Harrison Smith is a second year Ph.D. student from the University of Toronto’s Faculty of Information. His research explores the production of identity through geo-locative consumer surveillance in order to understand a larger institutional shift towards mobile digital cultures, and is particularly interested in how notions of risk and uncertainty are managed through mobile surveillance.
Consuming Desire: The Politics of Geo-Locative Mobile Dating within Personal Information Economies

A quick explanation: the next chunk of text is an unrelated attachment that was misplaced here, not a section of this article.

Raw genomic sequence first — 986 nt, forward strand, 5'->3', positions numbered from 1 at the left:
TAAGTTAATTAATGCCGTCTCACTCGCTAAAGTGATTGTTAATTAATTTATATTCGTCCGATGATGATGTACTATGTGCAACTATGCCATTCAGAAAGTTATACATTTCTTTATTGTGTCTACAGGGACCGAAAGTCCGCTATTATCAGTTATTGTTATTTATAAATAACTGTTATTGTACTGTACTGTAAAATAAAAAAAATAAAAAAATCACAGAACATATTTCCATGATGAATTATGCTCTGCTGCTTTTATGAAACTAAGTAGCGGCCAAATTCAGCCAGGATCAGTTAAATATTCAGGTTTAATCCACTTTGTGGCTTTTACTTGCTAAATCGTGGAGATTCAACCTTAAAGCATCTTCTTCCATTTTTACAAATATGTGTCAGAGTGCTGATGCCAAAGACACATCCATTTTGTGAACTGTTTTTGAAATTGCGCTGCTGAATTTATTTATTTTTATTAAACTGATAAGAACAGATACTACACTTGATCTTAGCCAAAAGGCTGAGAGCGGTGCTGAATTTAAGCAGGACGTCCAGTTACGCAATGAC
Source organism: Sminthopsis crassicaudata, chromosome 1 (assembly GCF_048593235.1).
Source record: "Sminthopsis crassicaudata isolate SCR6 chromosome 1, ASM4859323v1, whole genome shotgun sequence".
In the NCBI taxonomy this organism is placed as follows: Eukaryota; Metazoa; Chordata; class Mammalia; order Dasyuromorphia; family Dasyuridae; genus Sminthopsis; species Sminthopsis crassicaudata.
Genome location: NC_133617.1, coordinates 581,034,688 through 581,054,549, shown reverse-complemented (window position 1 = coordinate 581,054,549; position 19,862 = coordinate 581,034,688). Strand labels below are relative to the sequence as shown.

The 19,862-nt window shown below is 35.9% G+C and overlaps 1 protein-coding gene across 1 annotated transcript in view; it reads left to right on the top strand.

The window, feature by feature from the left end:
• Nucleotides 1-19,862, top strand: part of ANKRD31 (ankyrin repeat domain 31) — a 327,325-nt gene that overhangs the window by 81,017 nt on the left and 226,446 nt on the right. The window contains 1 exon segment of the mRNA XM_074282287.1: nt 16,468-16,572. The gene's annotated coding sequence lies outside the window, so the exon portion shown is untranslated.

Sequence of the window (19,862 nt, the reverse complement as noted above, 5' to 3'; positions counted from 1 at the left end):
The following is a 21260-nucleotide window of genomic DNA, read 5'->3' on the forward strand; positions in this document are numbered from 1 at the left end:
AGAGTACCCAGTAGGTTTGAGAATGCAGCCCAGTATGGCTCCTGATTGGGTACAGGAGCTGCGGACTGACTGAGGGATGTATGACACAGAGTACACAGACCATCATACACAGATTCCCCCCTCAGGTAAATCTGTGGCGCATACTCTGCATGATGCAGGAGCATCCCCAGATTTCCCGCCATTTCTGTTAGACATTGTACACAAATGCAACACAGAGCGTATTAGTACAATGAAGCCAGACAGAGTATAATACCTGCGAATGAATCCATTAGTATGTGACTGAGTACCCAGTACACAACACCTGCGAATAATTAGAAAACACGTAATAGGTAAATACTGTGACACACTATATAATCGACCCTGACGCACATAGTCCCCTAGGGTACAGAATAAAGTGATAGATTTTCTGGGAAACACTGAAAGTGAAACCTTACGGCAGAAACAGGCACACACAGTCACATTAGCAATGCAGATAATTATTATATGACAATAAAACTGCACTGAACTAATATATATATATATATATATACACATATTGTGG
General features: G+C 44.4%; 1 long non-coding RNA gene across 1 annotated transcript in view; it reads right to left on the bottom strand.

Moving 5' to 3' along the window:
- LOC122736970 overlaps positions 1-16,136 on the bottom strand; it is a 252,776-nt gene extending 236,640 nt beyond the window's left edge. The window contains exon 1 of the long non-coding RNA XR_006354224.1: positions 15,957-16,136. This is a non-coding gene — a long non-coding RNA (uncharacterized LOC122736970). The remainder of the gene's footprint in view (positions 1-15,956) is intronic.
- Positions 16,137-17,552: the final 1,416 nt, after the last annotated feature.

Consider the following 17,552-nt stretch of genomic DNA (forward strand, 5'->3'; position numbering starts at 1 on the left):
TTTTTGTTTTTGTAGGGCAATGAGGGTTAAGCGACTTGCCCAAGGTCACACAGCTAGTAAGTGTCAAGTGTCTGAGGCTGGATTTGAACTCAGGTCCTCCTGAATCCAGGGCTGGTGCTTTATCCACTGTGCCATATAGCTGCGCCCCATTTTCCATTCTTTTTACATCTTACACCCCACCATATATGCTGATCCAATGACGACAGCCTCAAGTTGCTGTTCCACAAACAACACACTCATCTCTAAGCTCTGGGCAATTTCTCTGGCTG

An important consideration for understanding differential mobilities concerns the intersection between infrastructures of geo-demographic consumer surveillance and the production of identity within personal information economies. This paper explores this dynamic and increasingly ubiquitous relationship through an examination of geo-locative mobile dating applications for mobile devices. In particular, it explores the production of regimes of sexual identity through a mobile surveillance infrastructure, and considers the social practices of identity management and sexual performance. Here, individuals are mobilized within a nexus of performing themselves as both sexually desiring and desirable, but at the same time, must continually negotiate with the infrastructure, both in terms of the social affordances for identity production, but also in terms of asymmetric visibility and individualized approaches to risk management. As such, the idea of consuming desire demonstrates how institutional powers and techniques of consumer surveillance are embedding individual notions of sexual identity and desire within institutional norms of consumer culture, and seeks to develop a broad theoretical approach for understanding how affect is increasingly being embedded and mediated by differential mobilities, and moreover how aspects of identity, which have traditionally been considered as part of the ‘backstage,’ are increasingly brought to the front through mobile consumer surveillance.